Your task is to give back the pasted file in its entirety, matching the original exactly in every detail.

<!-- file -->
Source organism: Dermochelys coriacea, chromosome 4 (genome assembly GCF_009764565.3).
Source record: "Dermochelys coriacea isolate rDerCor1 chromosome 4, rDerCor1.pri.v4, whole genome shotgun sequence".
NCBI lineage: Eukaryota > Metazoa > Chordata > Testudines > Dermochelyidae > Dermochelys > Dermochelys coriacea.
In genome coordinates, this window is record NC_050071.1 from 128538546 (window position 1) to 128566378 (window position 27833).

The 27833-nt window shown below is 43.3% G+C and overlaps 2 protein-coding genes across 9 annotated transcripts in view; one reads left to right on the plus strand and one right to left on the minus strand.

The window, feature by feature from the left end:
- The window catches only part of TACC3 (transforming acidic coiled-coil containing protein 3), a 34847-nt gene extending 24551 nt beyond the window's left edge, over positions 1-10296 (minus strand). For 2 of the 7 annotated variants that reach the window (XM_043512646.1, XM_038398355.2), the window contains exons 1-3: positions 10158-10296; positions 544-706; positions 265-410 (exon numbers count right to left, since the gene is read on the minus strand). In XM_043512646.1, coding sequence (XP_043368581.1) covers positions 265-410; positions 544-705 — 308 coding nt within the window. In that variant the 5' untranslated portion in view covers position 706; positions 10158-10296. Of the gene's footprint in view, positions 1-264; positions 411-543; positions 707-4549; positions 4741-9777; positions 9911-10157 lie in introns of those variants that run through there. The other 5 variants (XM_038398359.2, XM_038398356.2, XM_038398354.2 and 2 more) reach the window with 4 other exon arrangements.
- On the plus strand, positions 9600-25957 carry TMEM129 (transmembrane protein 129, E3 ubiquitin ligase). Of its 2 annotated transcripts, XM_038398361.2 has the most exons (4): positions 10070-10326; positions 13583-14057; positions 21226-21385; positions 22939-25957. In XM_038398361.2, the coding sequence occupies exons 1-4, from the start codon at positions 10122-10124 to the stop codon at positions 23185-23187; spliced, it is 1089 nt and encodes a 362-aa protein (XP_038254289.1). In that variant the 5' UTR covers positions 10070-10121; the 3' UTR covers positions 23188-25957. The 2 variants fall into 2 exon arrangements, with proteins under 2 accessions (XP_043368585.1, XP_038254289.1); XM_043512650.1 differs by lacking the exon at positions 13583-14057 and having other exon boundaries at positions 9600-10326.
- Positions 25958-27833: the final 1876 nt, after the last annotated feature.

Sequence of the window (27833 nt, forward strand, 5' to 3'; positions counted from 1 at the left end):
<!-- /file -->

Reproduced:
Source organism: Dermochelys coriacea, chromosome 4 (genome assembly GCF_009764565.3).
Source record: "Dermochelys coriacea isolate rDerCor1 chromosome 4, rDerCor1.pri.v4, whole genome shotgun sequence".
NCBI lineage: Eukaryota > Metazoa > Chordata > Testudines > Dermochelyidae > Dermochelys > Dermochelys coriacea.
In genome coordinates, this window is record NC_050071.1 from 128538546 (window position 1) to 128566378 (window position 27833).

The 27833-nt window shown below is 43.3% G+C and overlaps 2 protein-coding genes across 9 annotated transcripts in view; one reads left to right on the plus strand and one right to left on the minus strand.

The window, feature by feature from the left end:
- The window catches only part of TACC3 (transforming acidic coiled-coil containing protein 3), a 34847-nt gene extending 24551 nt beyond the window's left edge, over positions 1-10296 (minus strand). For 2 of the 7 annotated variants that reach the window (XM_043512646.1, XM_038398355.2), the window contains exons 1-3: positions 10158-10296; positions 544-706; positions 265-410 (exon numbers count right to left, since the gene is read on the minus strand). In XM_043512646.1, coding sequence (XP_043368581.1) covers positions 265-410; positions 544-705 — 308 coding nt within the window. In that variant the 5' untranslated portion in view covers position 706; positions 10158-10296. Of the gene's footprint in view, positions 1-264; positions 411-543; positions 707-4549; positions 4741-9777; positions 9911-10157 lie in introns of those variants that run through there. The other 5 variants (XM_038398359.2, XM_038398356.2, XM_038398354.2 and 2 more) reach the window with 4 other exon arrangements.
- On the plus strand, positions 9600-25957 carry TMEM129 (transmembrane protein 129, E3 ubiquitin ligase). Of its 2 annotated transcripts, XM_038398361.2 has the most exons (4): positions 10070-10326; positions 13583-14057; positions 21226-21385; positions 22939-25957. In XM_038398361.2, the coding sequence occupies exons 1-4, from the start codon at positions 10122-10124 to the stop codon at positions 23185-23187; spliced, it is 1089 nt and encodes a 362-aa protein (XP_038254289.1). In that variant the 5' UTR covers positions 10070-10121; the 3' UTR covers positions 23188-25957. The 2 variants fall into 2 exon arrangements, with proteins under 2 accessions (XP_043368585.1, XP_038254289.1); XM_043512650.1 differs by lacking the exon at positions 13583-14057 and having other exon boundaries at positions 9600-10326.
- Positions 25958-27833: the final 1876 nt, after the last annotated feature.

Sequence of the window (27833 nt, forward strand, 5' to 3'; positions counted from 1 at the left end):